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People in the Department: Visiting Scholars

People in the Department: Visiting Scholars

The aim of a Visiting Scholar is to discuss and share ideas with another academic in our Department who works within the same, or closely related, field of interest. From this mutual collaboration may come ideas, joint publications and grant applications for future joint research projects. For stays of six months or more, we expect a short report (500 words), to be submitted by the host to the Director of Research within three months of the end of the visit, detailing the activities undertaken in Cambridge.

Our Visiting Scholars have a PhD degree, are carrying out research and looking to collaborate with academics in the Department of Geography at Cambridge while they are taking a sabbatical from their home institution. While a Visiting Scholar will have a prime point of contact - their 'host' - we hope that they will engage more widely with our research activities, through attending meetings of our Thematic Research Groups and through discussions with individual researchers in the Department. And we encourage links with researchers in other Faculties and Departments in Cambridge over the course of their stay.

The Department of Geography accepts Visiting Scholars from a wide range of backgrounds and research fields. They can be either supported by their institutions or self-funded.


Current Visiting Scholars in the Department:

Dr Nicholas Blegen, collaborating with Prof Christine Lane

Research: My research as part of the "Ashes of Our Ancestors" project, in collaboration with Prof. Christine Lane, focuses on modern human evolution through the studies of volcanic glass (obsidian) and volcanic ash layers (tephra) from the last 500,000 years in East Africa. My geochemical sourcing of obsidian artefacts shows that our human ancestors from at least 400,000 years ago regularly transported obsidian distances between 50 and 250 km. To establish a chronology of geographic matching scale, I use chemical analysis of volcanic ashes dispersed across East Africa. This work has documented many widespread ash layers, some found across an area of over hundreds of thousands of square kilometres and correlating across several East African rift basins. These tephras thus provide the chronological and stratigraphic context with which to characterise past landscape environments relating to human behaviour across large geographic areas commensurate with the scope of human interactions documented by raw material sourcing.

Dr Anneleen Kenis

Research: Anneleen Kenis is a senior post-doctoral research fellow at the Division of Geography (KU Leuven, Belgium) and the Centre for Sustainable Development (CDO) (Ghent University, Belgium). Her current research is funded by the Research Foundation Flanders (FWO). My current research project is entitled ‘Time and The Political: Navigating the Temporalities of Climate Change‘ and studies the (de)politicising effects of temporal discourses, e.g. in pleas to declare a state of emergency, discourses on clashing temporalities, intergenerational conflicts and imaginaries on historical time. Empirically, the project investigates, amongst others, the moving deadlines of climate modelling, the emergency discourses of new climate movements, and the increasing focus on large scale technological interventions, such as carbon capture and storage and geo-engineering, which are discursively framed as means to ‘buy time’. Research interests include political ecology, feminist and queer ecologies, scholar activism, social movement studies, and critical political-theoretical approaches to climate change, air pollution, and bio- and geoengineering.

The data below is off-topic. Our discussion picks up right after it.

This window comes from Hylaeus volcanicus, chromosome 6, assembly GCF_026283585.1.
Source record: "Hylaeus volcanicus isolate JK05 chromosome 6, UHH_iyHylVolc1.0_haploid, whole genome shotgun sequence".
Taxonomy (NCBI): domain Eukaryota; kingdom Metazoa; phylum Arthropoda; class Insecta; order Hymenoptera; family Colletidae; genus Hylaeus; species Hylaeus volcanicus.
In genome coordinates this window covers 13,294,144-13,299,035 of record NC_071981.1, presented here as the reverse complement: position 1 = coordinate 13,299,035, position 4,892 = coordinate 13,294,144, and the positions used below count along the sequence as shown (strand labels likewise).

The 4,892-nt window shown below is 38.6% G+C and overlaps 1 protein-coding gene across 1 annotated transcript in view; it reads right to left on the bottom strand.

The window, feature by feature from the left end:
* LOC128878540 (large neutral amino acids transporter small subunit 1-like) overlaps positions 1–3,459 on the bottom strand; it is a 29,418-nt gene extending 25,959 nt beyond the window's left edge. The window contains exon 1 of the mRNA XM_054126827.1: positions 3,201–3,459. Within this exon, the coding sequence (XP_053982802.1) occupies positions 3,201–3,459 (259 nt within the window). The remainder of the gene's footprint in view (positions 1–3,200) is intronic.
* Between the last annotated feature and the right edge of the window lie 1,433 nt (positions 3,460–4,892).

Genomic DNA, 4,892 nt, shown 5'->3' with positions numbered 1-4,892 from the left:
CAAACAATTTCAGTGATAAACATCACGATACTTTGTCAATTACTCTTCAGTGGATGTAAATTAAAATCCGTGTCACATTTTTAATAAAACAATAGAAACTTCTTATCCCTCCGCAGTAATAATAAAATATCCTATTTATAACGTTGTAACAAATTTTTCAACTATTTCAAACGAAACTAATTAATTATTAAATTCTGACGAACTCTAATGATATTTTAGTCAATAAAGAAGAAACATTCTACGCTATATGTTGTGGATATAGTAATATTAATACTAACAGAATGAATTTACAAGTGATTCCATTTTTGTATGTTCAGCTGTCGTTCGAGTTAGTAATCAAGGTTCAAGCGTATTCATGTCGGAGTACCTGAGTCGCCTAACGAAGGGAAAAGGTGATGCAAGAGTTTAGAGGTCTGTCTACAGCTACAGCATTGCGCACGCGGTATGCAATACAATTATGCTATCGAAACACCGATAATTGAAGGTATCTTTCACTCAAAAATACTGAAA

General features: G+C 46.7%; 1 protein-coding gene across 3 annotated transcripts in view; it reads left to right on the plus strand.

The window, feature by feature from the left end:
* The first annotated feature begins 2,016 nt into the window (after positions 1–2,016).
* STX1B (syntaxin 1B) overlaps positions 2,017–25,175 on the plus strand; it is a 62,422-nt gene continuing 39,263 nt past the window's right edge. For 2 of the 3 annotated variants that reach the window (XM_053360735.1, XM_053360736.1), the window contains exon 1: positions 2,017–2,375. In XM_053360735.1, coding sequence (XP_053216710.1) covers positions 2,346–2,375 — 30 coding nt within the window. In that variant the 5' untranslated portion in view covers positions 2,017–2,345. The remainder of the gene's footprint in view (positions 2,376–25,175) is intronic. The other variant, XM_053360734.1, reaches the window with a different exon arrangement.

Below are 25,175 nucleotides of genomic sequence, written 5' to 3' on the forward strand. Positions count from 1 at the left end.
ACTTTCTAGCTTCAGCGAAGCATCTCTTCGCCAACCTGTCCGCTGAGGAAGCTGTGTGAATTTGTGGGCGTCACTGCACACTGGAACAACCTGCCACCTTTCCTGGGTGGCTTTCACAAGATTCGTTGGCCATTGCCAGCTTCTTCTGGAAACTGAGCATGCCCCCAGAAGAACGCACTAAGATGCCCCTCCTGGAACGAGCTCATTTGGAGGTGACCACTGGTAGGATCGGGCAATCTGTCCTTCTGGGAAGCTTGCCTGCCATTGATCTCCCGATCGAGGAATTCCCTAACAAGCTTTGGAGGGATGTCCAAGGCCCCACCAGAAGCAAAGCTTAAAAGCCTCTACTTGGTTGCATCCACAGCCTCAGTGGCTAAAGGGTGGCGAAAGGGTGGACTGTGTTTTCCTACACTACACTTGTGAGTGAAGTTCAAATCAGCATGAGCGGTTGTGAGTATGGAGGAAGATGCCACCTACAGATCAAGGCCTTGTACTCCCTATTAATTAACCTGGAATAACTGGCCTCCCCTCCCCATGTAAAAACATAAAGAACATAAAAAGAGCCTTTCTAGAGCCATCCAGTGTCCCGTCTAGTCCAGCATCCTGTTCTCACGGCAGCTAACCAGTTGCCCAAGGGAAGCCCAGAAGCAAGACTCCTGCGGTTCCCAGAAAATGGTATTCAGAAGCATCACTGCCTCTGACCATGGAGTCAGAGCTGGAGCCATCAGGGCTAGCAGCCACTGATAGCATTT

Dr Chao Xie

Research: I am currently working on the project “Contemporary British Climate Change Poetry” sponsored by China Scholarship Council. This project aims to explore how contemporary British poets respond to the current climate crisis in their poetry and how these poetic works can influence readers affectively. By reading the poetry of Peter Reading, Seamus Heaney, Derek Mahon, and others who are concerned about the environmental crisis, this project attempts to analyze the strategies these poets use to represent and engage in the realistic climate change. This project is an interdisciplinary study that draws on the theories of ecocriticism, environmental humanities, affective theories, and climatology. It mainly focuses on themes of apocalypse, globalism, corporeality, and environmental justice.

Applications


In order to be an academic visitor in the Department you need to be invited by a member of the Department academic staff.

We cannot provide Visiting Scholars with any help finding accommodation, setting up childcare facilities, or other personal welfare. Please note that the University of Cambridge does not provide childcare support to visitors. The University Accommodation service may be able to help with accommodation.

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